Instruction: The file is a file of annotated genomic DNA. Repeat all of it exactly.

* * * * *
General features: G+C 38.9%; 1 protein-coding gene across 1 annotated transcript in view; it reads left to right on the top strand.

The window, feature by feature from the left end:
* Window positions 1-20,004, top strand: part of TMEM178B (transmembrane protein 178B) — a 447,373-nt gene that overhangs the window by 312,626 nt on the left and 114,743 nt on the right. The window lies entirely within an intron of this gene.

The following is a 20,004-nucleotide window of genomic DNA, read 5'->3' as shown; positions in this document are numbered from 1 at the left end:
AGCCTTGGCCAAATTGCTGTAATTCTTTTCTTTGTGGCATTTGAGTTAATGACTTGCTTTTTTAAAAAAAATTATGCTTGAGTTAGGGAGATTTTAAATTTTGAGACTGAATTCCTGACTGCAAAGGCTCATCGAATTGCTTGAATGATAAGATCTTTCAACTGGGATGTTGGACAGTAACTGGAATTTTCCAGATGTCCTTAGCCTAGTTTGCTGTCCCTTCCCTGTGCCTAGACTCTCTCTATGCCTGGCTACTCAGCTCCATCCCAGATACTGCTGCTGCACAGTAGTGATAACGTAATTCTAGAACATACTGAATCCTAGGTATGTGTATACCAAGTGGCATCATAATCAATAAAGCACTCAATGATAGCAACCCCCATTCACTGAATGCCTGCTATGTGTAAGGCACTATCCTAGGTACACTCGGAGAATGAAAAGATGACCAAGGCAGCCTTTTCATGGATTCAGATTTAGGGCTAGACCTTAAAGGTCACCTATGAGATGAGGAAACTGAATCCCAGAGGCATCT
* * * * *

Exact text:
General features: G+C 38.9%; 1 protein-coding gene across 1 annotated transcript in view; it reads left to right on the top strand.

The window, feature by feature from the left end:
* Window positions 1-20,004, top strand: part of TMEM178B (transmembrane protein 178B) — a 447,373-nt gene that overhangs the window by 312,626 nt on the left and 114,743 nt on the right. The window lies entirely within an intron of this gene.

The following is a 20,004-nucleotide window of genomic DNA, read 5'->3' as shown; positions in this document are numbered from 1 at the left end:
AGCCTTGGCCAAATTGCTGTAATTCTTTTCTTTGTGGCATTTGAGTTAATGACTTGCTTTTTTAAAAAAAATTATGCTTGAGTTAGGGAGATTTTAAATTTTGAGACTGAATTCCTGACTGCAAAGGCTCATCGAATTGCTTGAATGATAAGATCTTTCAACTGGGATGTTGGACAGTAACTGGAATTTTCCAGATGTCCTTAGCCTAGTTTGCTGTCCCTTCCCTGTGCCTAGACTCTCTCTATGCCTGGCTACTCAGCTCCATCCCAGATACTGCTGCTGCACAGTAGTGATAACGTAATTCTAGAACATACTGAATCCTAGGTATGTGTATACCAAGTGGCATCATAATCAATAAAGCACTCAATGATAGCAACCCCCATTCACTGAATGCCTGCTATGTGTAAGGCACTATCCTAGGTACACTCGGAGAATGAAAAGATGACCAAGGCAGCCTTTTCATGGATTCAGATTTAGGGCTAGACCTTAAAGGTCACCTATGAGATGAGGAAACTGAATCCCAGAGGCATCT